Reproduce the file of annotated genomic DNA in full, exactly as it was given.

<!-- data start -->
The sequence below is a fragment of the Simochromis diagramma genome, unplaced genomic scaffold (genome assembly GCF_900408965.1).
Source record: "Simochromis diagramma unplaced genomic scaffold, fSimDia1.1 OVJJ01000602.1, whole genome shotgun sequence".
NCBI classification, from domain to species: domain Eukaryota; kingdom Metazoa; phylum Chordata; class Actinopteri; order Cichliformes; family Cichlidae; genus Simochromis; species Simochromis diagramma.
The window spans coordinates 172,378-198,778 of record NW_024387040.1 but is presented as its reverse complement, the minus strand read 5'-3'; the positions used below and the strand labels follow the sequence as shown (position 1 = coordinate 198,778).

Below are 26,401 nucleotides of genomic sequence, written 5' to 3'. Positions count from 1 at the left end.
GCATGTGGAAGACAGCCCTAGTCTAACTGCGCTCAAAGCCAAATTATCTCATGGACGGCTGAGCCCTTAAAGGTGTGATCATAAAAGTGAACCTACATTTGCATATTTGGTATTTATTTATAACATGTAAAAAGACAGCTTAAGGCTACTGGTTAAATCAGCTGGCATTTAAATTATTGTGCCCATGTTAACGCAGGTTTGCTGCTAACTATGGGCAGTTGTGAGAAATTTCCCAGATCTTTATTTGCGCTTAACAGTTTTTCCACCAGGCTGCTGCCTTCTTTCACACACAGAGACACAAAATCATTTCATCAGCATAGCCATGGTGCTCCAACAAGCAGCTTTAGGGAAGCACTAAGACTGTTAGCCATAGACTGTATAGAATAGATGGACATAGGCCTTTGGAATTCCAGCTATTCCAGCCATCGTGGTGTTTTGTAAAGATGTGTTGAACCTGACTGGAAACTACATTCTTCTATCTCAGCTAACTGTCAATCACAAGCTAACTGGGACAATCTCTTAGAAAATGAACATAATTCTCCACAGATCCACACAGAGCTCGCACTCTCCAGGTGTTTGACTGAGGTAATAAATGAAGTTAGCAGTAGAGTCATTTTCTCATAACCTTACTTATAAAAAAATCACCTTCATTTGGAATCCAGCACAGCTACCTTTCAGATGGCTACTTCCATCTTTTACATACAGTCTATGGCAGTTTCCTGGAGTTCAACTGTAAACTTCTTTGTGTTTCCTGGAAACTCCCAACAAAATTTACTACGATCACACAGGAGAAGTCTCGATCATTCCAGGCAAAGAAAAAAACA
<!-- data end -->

The sequence below is a fragment of the Simochromis diagramma genome, unplaced genomic scaffold (genome assembly GCF_900408965.1).
Source record: "Simochromis diagramma unplaced genomic scaffold, fSimDia1.1 OVJJ01000602.1, whole genome shotgun sequence".
NCBI classification, from domain to species: domain Eukaryota; kingdom Metazoa; phylum Chordata; class Actinopteri; order Cichliformes; family Cichlidae; genus Simochromis; species Simochromis diagramma.
The window spans coordinates 172,378-198,778 of record NW_024387040.1 but is presented as its reverse complement, the minus strand read 5'-3'; the positions used below and the strand labels follow the sequence as shown (position 1 = coordinate 198,778).

Below are 26,401 nucleotides of genomic sequence, written 5' to 3'. Positions count from 1 at the left end.
GCATGTGGAAGACAGCCCTAGTCTAACTGCGCTCAAAGCCAAATTATCTCATGGACGGCTGAGCCCTTAAAGGTGTGATCATAAAAGTGAACCTACATTTGCATATTTGGTATTTATTTATAACATGTAAAAAGACAGCTTAAGGCTACTGGTTAAATCAGCTGGCATTTAAATTATTGTGCCCATGTTAACGCAGGTTTGCTGCTAACTATGGGCAGTTGTGAGAAATTTCCCAGATCTTTATTTGCGCTTAACAGTTTTTCCACCAGGCTGCTGCCTTCTTTCACACACAGAGACACAAAATCATTTCATCAGCATAGCCATGGTGCTCCAACAAGCAGCTTTAGGGAAGCACTAAGACTGTTAGCCATAGACTGTATAGAATAGATGGACATAGGCCTTTGGAATTCCAGCTATTCCAGCCATCGTGGTGTTTTGTAAAGATGTGTTGAACCTGACTGGAAACTACATTCTTCTATCTCAGCTAACTGTCAATCACAAGCTAACTGGGACAATCTCTTAGAAAATGAACATAATTCTCCACAGATCCACACAGAGCTCGCACTCTCCAGGTGTTTGACTGAGGTAATAAATGAAGTTAGCAGTAGAGTCATTTTCTCATAACCTTACTTATAAAAAAATCACCTTCATTTGGAATCCAGCACAGCTACCTTTCAGATGGCTACTTCCATCTTTTACATACAGTCTATGGCAGTTTCCTGGAGTTCAACTGTAAACTTCTTTGTGTTTCCTGGAAACTCCCAACAAAATTTACTACGATCACACAGGAGAAGTCTCGATCATTCCAGGCAAAGAAAAAAACA